Look for teachable moments and hold conversations with your child. There may be times when you need to point out areas where she could improve and other times, she may be able to identify things she wants to do better on her own.

Encourage Problem-Solving

It can be tempting to fix your child’s problems for him. But micromanaging his activities and rescuing him at the first signs of struggle does him a disservice.

Whether he says his science homework is too hard or he expresses concern that he’s not going to be able to get his chores done on time, ask, “What can you choose to do about that?”

Show him that he has choices in how he responds to the problem. Talk about the many different ways to solve a single problem.

Children with good problem-solving skills feel empowered to tackle issues head-on. And each problem your child encounters is an opportunity for him to improve himself.

Teach Healthy Self-Talk

It’s important for children to learn how to speak to themselves with compassion. After all, a child who calls himself stupid when he makes a mistake won’t work on improving himself.

When your child says things that are exaggeratedly negative, such as, “I’ll never be a good trumpet player,” help him see that his thoughts aren’t necessarily true. Ask a question like, “What’s another way to look at the situation?” With a little help from you, he might be able to remind himself that with practice, he can improve.

The key is to avoid saying what you want him to think. If you reassure him, “Oh no honey, you’ll be a great trumpet player someday,” he won’t learn to change his thinking.

So, while it’s healthy to provide support and reassurance, your overall goal should be to help your child learn how to become a cheerleader for himself.

Coach Your Child

There will be times when your child may need lessons in humility and other times when she could use a little brushing up on her manners. Each mistake she makes or problem she encounters is an opportunity for you to coach her.

Coaching may include anything from saying, “Please try that again” to “I notice you’re having some difficulty getting ready for school on time. What do you think you can do to fix that?”

Avoid the temptation to rescue your child or prevent your child from making mistakes. Instead, turn frustrating incidents and failed experiences into opportunities for self-growth.

Offer Incentives for Motivation

There will be times when your child just isn’t motivated to change. In those cases, a few extra incentives may be just what your child needs to do better.

If your child isn’t motivated to do his chores or he could care less about his homework, make his privileges contingent on getting his work done. Let him play video games after his homework is complete. Or, play a board game together as a family as soon as his chores are done.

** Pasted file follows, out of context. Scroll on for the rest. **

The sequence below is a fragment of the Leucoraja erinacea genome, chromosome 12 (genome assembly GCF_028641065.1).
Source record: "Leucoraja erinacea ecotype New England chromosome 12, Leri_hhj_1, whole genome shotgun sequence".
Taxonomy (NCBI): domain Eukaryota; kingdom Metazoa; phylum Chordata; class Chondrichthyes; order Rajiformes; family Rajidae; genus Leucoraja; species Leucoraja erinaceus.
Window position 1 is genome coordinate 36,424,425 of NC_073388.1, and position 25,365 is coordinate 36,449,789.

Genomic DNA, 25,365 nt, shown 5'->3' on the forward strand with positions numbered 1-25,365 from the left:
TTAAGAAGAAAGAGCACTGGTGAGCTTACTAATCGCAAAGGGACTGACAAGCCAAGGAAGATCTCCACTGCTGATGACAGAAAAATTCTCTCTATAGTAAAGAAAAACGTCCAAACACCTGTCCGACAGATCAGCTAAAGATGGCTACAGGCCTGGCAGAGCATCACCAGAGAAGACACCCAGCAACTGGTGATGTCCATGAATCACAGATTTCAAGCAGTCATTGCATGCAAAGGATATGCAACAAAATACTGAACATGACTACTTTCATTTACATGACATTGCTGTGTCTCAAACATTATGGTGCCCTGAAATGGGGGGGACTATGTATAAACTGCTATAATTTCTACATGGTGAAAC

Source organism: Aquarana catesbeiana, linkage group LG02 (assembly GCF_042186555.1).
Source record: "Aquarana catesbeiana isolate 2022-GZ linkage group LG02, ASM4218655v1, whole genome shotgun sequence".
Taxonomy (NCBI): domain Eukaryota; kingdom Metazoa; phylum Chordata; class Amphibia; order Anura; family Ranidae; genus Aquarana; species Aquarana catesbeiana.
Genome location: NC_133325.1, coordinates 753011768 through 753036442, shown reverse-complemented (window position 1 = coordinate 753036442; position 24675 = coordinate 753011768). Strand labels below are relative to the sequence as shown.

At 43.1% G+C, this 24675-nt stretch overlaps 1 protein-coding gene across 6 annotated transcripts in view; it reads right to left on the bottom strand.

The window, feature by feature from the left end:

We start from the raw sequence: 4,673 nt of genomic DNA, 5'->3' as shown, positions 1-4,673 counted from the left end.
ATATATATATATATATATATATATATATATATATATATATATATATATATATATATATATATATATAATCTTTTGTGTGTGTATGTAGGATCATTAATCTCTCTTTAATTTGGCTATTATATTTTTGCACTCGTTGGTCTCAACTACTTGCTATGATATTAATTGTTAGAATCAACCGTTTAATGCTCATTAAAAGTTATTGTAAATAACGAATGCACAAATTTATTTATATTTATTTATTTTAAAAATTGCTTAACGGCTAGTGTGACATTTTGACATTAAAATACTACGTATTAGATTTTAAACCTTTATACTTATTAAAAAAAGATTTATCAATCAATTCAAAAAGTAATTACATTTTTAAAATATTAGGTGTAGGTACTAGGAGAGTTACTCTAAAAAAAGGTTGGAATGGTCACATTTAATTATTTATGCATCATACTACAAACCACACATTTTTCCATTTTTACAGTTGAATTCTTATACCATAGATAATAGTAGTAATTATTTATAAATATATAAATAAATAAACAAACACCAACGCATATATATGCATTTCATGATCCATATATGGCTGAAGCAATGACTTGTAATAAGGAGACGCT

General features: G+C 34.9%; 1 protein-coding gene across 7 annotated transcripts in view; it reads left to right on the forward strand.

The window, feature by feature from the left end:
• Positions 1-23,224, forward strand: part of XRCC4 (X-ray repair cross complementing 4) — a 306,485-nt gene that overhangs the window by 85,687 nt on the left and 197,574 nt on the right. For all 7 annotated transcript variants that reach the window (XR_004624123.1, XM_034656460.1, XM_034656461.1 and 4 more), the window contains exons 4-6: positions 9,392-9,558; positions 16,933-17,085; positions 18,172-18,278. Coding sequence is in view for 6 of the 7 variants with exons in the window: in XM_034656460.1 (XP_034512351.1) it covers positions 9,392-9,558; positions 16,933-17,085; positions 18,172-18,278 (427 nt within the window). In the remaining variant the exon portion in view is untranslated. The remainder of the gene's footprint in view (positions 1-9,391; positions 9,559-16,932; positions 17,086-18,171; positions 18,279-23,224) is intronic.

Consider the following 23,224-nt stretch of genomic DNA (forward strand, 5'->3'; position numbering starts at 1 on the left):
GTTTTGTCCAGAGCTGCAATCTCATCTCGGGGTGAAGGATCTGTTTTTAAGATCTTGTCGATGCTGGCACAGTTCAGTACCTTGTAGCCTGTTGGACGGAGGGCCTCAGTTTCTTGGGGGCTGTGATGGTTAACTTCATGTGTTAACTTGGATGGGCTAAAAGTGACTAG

You don’t need to continue to offer your child incentives for everything he does forever, however. Once he develops better habits, you can reduce the frequency of the rewards you're using.

Empower Your Child

Self-improvement doesn’t have to be about being the smartest, best looking, or most athletic person simply for vanity’s sake. Instead, your child can learn to improve himself so he can make a difference in the world.

It’s important for kids to know that their goals can be bigger themselves. Knowing that they can put their skills, talents, and hard work to good use gives them a sense of meaning and purpose.

If your child’s goal is to get an A in science, talk to him about how he could use his science skills to make a difference in the world by inventing a product that might help people or doing something that could help the environment.

Show your child that she can make a difference in someone’s life every day by being kind, generous and helpful. Get her involved in community service projects or work together to perform acts of kindness.

Whether she makes cards to send to people in nursing homes or she participates in fundraisers for charity, empower her to find ways to make a difference.

A Word From Verywell

Stay involved in your child’s quest for self-improvement. You’ll need to provide plenty of guidance along the way.

Make sure your child’s goals are healthy. If your child begins taking a drastic diet or exercise measures, step-in and address the situation. Or, if he begins studying so hard that he isn’t getting enough sleep, intervene and help him see how his habits are doing more harm than good.

Be a good role model for your child as well. Talk about ways you’re actively working on self-improvement and you’ll inspire your child to do the same.

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Article Sources

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  • Kim H. The Relationship between Social support, Self-esteem and Stress in Elementary School Children. Journal Of The Korean Society Of Maternal And Child Health. 2012;16(1):122-132. DOI: 10.1002/pits.20120.